Can Aesthetic Medicine help cancer patients?

Can Aesthetic Medicine help cancer patients?
Can Aesthetic Medicine help cancer patients?
The longer life expectancy and the current good results of Oncology lead cancer patients to increasingly demand medical-aesthetic, cosmetic, and general restorative treatments that minimize the adverse effects and stigmas linked to the disease.

The concept of healthaccording to the WHO, is ““a state of complete physical, mental and social well-being and not merely the absence of disease.” (New York, July 22, 1946). GEMEON is a pioneer in the sharing of oncological aesthetic medicine services, for the promotion and development of a new vision of aesthetic medicine applied to an increasingly broad sector of society with specific medical-aesthetic needs. Aesthetic Medicine plays an important role in helping the person achieve this state of well-being, before, during and after the oncological process, enhancing the therapeutic values ​​of the image. It is very important to make these aspects known to society, as well as to make available the treatments that cancer patients can benefit from during all stages of the disease. with positivity. As to prevention, aesthetic medicine should be important when it comes to eliminating bad habits in healthy patients. Furthermore, the role it plays in early diagnosis is fundamental, since the clinical history and examination of a patient who comes for aesthetic treatment informs us about an underlying pathology. Thus, for example, we must highlight the importance of exploring the skin and spots.

During treatment: The prevention and treatment of the adverse effects caused by it must begin at the time of diagnosis and before treatment begins. The care of the skin, hair and scalp, when it will be lost due to chemotherapy or radiotherapy; treatment of nails, since they are affected in many cases; the mucous membranes…

After treatment: Once completed, and always in agreement with the oncologist, we can perform the appropriate medical aesthetic treatments, with special emphasis on saving changes in body volume and treating the side effects of surgery, such as scars, dehiscences and other skin alterations. among others. Of course it is important to try to rejuvenate the patient’s skin. In relation to the treatments that we can apply, if the oncologist sees no problem, practically all aesthetic medicine treatments can be done, as long as they are not aggressive. It is essential to take into account the patient’s defenses; it should be a condition for carrying out the treatment that the blood analysis is within normal values. During the evolution of cancer, countless changes occur at a physical, emotional and social level that produce a series of needs in both the patient and their family, which vary from one individual to another and over time. Many patients do not communicate their concerns to their oncologists. When they share their needs, they often omit important psychosocial aspects. Several factors contribute to this difficulty; Many patients believe that pain, grief, anger, and suffering are inevitable with cancer. Others believe that doctors do not want to address such issues. As a result of an inadequate understanding of patient needs, both health care costs and unnecessary suffering increase. For healthcare professionals and particularly doctors, examining these aspects means that they need to pay more attention to patients as individuals during the various stages of their illness. Although the perception of body image is subjective, the changes experienced by patients undergoing cancer treatment have such a strong impact that they frequently deteriorate their quality of life. It is common for patients to express fear of hair loss as their main concern. The approach to cancer patients is multidisciplinary: doctors from different specialties, nursing staff, social workers, psychologists… approach the patient with a “holistic approach” to the disease. Aesthetic Medicine must take its place in the care of these patients with the aim of promoting self-care to improve their image and, thereby, regain the confidence and self-esteem necessary to face the disease positively. To be able to provide adequate information and respond to the demands of our patients; medical specialists, nursing, physiotherapy, psychologists…they must be trained and, more importantly, taught how to work together. Furthermore, the definition of aesthetic medicine is a “Set of prescriptions, actions, techniques and medical and/or surgical procedures – the latter limited to the skin, cutaneous annexes, subcutaneous cellular tissue and the superficial venous system -, intended to health promotion, prevention, diagnosis and treatment of unaesthetic aspects or judged as such by the patient himself, constitutional or acquired; and to the treatment of states of general discomfort that are a consequence of physiological aging” Aspects such as self-acceptance and its impact on self-esteem are considered increasingly important in the process of social adaptation. A dysmorphophobic, negative perception of appearance can lead to pathologies (dysmorphies and dysmorphophobias). Psychosomatic disorders resulting from low self-esteem due to aesthetic reasons are common and cannot be ignored by a doctor. Aesthetic Medicine can act in the prevention of this disease, in early diagnosis and in recovery after oncological treatment. So much so, that the objective of oncological aesthetic medicine is to prevent, improve and fully or partially treat the unaesthetic aspects of the cancer patient to benefit their quality of life.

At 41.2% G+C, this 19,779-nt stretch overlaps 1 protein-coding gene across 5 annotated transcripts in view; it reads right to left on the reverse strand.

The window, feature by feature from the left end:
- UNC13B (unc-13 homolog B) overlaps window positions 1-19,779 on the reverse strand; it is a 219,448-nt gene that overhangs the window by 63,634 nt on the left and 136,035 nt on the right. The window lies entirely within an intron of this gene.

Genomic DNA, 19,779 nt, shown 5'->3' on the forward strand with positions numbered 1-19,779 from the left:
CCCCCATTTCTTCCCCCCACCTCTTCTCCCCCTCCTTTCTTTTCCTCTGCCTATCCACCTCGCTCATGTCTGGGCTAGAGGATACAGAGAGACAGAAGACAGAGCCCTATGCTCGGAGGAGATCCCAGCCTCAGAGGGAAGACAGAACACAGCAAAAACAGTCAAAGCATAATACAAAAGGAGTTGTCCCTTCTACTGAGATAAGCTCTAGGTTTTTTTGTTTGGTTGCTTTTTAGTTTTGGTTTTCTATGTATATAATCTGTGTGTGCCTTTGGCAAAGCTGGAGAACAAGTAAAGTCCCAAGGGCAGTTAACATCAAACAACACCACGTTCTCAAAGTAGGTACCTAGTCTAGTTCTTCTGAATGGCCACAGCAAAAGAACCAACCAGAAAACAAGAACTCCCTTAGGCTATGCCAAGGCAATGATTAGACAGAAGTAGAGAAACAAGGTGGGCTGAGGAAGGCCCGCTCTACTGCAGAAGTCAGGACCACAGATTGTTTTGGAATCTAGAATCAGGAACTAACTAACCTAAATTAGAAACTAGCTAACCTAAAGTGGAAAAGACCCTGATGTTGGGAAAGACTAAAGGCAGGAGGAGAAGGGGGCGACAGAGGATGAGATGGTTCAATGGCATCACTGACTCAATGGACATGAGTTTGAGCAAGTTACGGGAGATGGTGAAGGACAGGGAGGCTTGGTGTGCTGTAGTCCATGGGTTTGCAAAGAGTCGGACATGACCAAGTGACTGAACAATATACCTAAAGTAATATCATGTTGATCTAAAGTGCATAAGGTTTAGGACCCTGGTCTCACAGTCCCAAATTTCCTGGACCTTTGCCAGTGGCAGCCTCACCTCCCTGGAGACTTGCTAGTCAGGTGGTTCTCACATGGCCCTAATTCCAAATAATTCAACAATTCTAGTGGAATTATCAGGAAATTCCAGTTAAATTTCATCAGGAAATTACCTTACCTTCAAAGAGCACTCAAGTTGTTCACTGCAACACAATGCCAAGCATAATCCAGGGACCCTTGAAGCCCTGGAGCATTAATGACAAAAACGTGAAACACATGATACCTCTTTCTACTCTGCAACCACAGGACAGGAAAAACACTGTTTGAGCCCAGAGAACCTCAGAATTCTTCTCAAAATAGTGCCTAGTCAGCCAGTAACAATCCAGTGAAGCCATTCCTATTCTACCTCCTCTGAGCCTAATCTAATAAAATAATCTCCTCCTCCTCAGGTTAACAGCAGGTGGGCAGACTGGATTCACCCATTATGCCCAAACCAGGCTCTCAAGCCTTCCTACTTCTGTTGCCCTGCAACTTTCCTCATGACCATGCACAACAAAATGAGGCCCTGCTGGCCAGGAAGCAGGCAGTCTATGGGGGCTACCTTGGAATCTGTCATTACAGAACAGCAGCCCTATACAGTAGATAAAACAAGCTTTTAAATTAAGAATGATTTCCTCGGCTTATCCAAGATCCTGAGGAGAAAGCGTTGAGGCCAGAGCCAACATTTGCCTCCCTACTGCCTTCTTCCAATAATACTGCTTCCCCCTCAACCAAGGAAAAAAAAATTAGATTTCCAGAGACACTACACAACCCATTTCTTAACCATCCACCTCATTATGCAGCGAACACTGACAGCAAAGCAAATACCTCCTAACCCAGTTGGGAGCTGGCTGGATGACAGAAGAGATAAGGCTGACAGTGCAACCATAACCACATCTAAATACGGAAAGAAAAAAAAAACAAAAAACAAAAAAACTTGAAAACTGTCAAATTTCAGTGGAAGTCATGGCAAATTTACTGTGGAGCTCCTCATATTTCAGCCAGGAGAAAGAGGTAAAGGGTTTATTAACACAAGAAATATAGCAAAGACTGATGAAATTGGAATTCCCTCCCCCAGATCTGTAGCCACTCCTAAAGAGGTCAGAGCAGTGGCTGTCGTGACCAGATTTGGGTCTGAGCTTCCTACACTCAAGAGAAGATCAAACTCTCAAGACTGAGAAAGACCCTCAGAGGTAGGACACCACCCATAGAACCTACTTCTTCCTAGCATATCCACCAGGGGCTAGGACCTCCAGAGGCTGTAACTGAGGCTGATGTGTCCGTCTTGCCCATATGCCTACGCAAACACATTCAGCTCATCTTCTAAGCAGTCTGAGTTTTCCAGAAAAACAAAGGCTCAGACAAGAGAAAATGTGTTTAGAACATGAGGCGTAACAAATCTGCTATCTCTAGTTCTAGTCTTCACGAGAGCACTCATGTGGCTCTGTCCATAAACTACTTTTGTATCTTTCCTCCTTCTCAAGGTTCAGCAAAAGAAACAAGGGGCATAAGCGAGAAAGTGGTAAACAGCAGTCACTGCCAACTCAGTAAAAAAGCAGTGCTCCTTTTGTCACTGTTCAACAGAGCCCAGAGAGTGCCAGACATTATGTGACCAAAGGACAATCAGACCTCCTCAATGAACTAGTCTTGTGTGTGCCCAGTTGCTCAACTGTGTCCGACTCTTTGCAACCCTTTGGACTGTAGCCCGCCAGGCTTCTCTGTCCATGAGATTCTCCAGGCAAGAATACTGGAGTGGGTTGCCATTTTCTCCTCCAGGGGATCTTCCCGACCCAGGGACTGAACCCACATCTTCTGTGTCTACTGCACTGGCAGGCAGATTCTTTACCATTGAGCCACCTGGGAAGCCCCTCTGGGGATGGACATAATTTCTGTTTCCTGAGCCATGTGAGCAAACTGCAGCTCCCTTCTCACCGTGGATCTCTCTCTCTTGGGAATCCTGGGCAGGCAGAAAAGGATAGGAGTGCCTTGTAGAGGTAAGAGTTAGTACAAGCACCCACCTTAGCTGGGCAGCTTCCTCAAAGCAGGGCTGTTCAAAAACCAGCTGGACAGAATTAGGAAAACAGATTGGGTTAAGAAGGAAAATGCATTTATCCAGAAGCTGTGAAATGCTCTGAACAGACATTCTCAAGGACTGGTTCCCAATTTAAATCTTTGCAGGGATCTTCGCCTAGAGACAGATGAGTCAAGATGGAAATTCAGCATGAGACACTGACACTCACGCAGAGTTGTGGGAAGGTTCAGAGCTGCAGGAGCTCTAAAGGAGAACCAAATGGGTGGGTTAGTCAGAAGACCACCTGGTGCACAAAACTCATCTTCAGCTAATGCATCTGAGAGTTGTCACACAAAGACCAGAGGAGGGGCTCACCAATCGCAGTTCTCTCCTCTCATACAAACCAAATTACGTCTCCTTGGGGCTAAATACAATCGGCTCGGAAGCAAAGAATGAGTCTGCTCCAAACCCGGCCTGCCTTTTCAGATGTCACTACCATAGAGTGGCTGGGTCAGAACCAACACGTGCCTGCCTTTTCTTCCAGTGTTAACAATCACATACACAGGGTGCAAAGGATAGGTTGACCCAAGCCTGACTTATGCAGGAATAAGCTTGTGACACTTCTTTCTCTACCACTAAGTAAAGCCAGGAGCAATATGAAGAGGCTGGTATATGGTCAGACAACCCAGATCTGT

For Latest Updates Follow us on Google News


NEXT The VII Health Research Meeting concluded successfully – El Sol de la Laguna